Blogging gives us the feeling of motion but without much movement. The ‘echo chamber’ reprises the same themes endlessly. No matter how passionate the blogger or the blogoshere, the slow pace of systemic change in our schools moves forward at a snail’s pace. Would things move just as quickly if we weren’t blogging? Would natural societal forces be moving us along at the same speed?
Does blogging change things? Is it useful? Does it have a real impact?…
Is blogging merely the safest form of activisim? …done from the comfort of one’s living room.
I see that the recurring themes, the need for change and voicing of our frustration because it is so slow in coming, can be a positive thing. I see it as educator/bloggers ‘owning the conversation’. The more educators who pick up their electronic pens, create blogs, and post in protest; mean more folks are vested in the outcome. Greater numbers of educators writing for change may reach a ‘tipping point’ that begins to bring about the change.
On the other hand, perhaps blogging isn’t in the same category as true ‘activism’. If writing does not produce the desired outcomes, an ‘activist’ will abandon the strategy or add other actions to it. If writing about change doesn’t bring about change, and we do nothing but continue to complain about the lack of change; then are we really committed?
It’s certainly easy to sit back in the comfort of ones home and rail against the machine. I wonder what would happen if every reform minded blogger got up from the computer and ran for the school board in their home district? What kind of change might occur? If you aren’t the type to run for office, how about organizing a group to solicit, support, and elect a candidate that will work for the type of educational change we advocate? What would happen if every educational blogger in the U.S. committed to that one action?
What would happen if we put stepped from behind the safety of our computer screens and started organizing groups to attend our local Board meetings to speak about the changes we want to see? What if every educational blogger in America set out to run for or elect like-minded candidates to the highest offices of the local Teachers Association/Union? What if we began to use the power of our local professional organizations to advocate for transformational change?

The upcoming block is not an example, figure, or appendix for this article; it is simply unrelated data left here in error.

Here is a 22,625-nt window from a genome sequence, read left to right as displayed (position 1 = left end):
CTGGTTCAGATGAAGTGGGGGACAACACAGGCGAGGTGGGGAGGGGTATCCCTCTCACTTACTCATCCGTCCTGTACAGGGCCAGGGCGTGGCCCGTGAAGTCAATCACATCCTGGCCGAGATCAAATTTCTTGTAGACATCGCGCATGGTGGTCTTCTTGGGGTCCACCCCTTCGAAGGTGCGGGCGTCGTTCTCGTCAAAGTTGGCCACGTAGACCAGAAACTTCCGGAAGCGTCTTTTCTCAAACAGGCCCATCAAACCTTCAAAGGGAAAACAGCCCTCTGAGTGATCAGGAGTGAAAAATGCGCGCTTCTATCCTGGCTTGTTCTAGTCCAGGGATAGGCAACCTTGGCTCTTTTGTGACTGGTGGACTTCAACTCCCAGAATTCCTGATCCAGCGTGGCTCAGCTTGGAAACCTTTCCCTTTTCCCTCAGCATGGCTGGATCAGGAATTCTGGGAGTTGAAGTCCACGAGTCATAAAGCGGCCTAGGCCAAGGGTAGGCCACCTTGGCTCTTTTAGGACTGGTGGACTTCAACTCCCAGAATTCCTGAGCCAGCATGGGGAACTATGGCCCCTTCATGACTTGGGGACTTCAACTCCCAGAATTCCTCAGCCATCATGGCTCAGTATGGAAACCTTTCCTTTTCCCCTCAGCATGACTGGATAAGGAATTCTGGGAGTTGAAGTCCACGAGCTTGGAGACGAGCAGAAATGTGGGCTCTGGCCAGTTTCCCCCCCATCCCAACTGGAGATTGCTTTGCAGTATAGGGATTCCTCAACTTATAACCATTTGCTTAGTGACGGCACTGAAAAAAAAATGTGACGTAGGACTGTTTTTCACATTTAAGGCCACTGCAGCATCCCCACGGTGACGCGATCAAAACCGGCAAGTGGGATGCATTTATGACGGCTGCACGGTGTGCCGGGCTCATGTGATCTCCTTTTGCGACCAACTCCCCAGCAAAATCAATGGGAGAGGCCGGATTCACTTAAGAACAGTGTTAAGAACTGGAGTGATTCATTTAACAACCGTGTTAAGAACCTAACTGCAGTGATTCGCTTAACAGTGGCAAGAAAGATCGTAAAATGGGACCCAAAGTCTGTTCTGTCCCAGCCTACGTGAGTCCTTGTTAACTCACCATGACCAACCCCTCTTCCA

What if we stopped professing the need for leadership and risk taking and did some leading and risk taking ourselves? What if every blogger in the country entered his or her classroom or office tomorrow and began doing what they say ought to be done? …Began making the changes that need to be made?
What if reform-minded edubloggers organized and delivered “teach-ins” that laid out the case for change to staff, students, and parents. What if we took even more radical steps like organizing “walk outs” or “sick outs” on NCLB testing days?
What if we put less energy into our blogs and more into sparking our students to understand how under-served they are in the present system? What if we could get our students to ‘own’ the transformation of their schools, so that they felt the compelled to do something on their own behalf? How powerful would it be to have students joining us in our “campaign for change”.
I don’t know. Like I said, it’s easier for me to write this than to actually get out of this comfortable chair and do it. No illusions. Activism has its costs. Maybe we care…but not enough to risk our jobs, and our livelihoods.Maybe behind all these words is the hope that somebody else will get things started. It always seems to fall to somebody else to ‘light the fire’.
I think about those that have gone before us, those who stood for the great causes of our times, women’s rights, civil rights, the union movement….some lost more than their jobs…